More than 1,000 reports of adverse reactions to Merck's osteoarthritis drug, Vioxx (rofecoxib) and eleven deaths have been reported in the UK since its launch in June of 1999.
The Medicines Control Agency (MCA) and the Committee on Safety of Medicines (CSM) said, "Up to July 2000, the MCA/CSM had received a total of 1,120 reports, via the Yellow Card Scheme, of suspected adverse reactions to rofecoxib."
Five patients died following gastrointestinal reactions, three following cardiac failure and three following myocardial infarction, the agencies reported in their newsletter "Current Problems".
An estimated 557,100 prescriptions for Merck's COX-2 inhibitor have been dispensed in the UK up to the end of May 2000, the agencies said. The rate of reported adverse reactions is therefore approximately one per 500 prescriptions.
"Gastrointestinal adverse reactions account for almost half (554) of the reports, of which the majority (84%) were nausea, dyspepsia, diarrhoea and abdominal pain," the agency said.
"However there have been 68 reports (12%) of upper GI perforations, ulceration and bleeds (PUBs). Forty-four (65%) of the patients with PUBs recovered, although five had a fatal outcome."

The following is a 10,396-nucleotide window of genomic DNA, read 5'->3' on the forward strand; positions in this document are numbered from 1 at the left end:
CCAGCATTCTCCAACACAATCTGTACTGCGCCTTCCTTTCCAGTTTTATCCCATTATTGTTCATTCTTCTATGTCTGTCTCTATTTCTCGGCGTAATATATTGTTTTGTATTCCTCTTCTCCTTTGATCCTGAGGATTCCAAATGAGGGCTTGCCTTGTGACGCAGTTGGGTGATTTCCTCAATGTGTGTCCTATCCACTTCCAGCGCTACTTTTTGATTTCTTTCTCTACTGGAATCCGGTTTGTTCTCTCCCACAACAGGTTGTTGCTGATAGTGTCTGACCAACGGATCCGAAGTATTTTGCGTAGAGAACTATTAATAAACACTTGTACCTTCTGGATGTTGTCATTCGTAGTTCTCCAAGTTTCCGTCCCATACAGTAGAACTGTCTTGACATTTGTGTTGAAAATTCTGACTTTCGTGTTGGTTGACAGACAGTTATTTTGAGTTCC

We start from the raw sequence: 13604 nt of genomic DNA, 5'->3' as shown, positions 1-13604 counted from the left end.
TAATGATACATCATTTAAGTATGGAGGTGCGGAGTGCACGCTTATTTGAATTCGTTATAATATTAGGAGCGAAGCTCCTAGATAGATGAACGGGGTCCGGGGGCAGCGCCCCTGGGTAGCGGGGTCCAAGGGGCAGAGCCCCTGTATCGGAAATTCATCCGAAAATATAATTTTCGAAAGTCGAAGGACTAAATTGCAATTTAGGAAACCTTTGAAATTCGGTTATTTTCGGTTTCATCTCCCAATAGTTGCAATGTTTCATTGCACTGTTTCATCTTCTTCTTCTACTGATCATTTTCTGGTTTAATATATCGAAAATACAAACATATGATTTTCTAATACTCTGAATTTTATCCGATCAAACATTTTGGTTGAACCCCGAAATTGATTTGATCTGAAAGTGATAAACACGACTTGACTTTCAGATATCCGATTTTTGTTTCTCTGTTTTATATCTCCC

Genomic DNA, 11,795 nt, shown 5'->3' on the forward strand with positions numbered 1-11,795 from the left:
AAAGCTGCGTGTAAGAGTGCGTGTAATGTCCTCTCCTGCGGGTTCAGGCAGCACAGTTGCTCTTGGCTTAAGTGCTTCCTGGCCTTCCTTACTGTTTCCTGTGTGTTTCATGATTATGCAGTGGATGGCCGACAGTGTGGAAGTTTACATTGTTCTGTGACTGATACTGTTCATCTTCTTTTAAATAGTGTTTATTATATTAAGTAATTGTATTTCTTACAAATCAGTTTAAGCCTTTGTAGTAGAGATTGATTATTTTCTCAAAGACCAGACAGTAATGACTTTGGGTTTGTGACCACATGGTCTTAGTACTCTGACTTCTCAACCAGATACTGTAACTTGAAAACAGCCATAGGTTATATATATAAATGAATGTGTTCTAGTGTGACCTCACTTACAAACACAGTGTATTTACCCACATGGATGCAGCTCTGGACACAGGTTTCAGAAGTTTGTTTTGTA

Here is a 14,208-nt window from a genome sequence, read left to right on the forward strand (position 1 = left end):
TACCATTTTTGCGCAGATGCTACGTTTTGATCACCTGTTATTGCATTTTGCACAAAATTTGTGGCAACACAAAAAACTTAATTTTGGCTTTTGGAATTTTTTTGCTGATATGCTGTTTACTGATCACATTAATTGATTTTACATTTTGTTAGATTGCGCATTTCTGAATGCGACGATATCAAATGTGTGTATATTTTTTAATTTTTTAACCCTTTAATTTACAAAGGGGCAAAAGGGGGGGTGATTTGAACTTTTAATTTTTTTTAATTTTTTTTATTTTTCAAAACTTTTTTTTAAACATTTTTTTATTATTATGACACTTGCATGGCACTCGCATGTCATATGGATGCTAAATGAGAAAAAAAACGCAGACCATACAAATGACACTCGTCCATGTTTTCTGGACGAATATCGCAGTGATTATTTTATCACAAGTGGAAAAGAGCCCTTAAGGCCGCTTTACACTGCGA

The agencies also received 177 reports of suspected cardiovascular reactions, including 101 reports of oedema, 31 reports of hypertension and 19 reports of palpitations.
There were 15 reports of cardiac failure, three of which had a fatal outcome, and nine reports of myocardial infarction, three of them fatal. In the majority of these cases, the patient had risk factors for cardiovascular disease.
Psychiatric reactions were also reported, including 28 reports of depression, 14 reports of confusion and 11 reports of hallucinations.
Adverse reactions recognised with other NSAIDs were also reported with rofecoxib. These included angioedema (35 reports), bronchospasm or exacerbation of asthma (25), renal failure (16), and abnormal hepatic function (12).
The newsletter reminded prescribers that rofecoxib is contraindicated in patients with active peptic ulceration, GI bleeding, and severe congestive heart failure. It also noted that "caution should be exercised in patients with a history of cardiac failure, left ventricular dysfunction, or hypertension and in patients with pre-existing oedema for any other reason".
In conclusion, the agencies said, "As with all new drugs, the safety of rofecoxib remains under close review." They pointed out that another COX-2 inhibitor, Pharmacia's celecoxib (Celebrex), had been launched recently and promised to report on its safety profile in a forthcoming bulletin.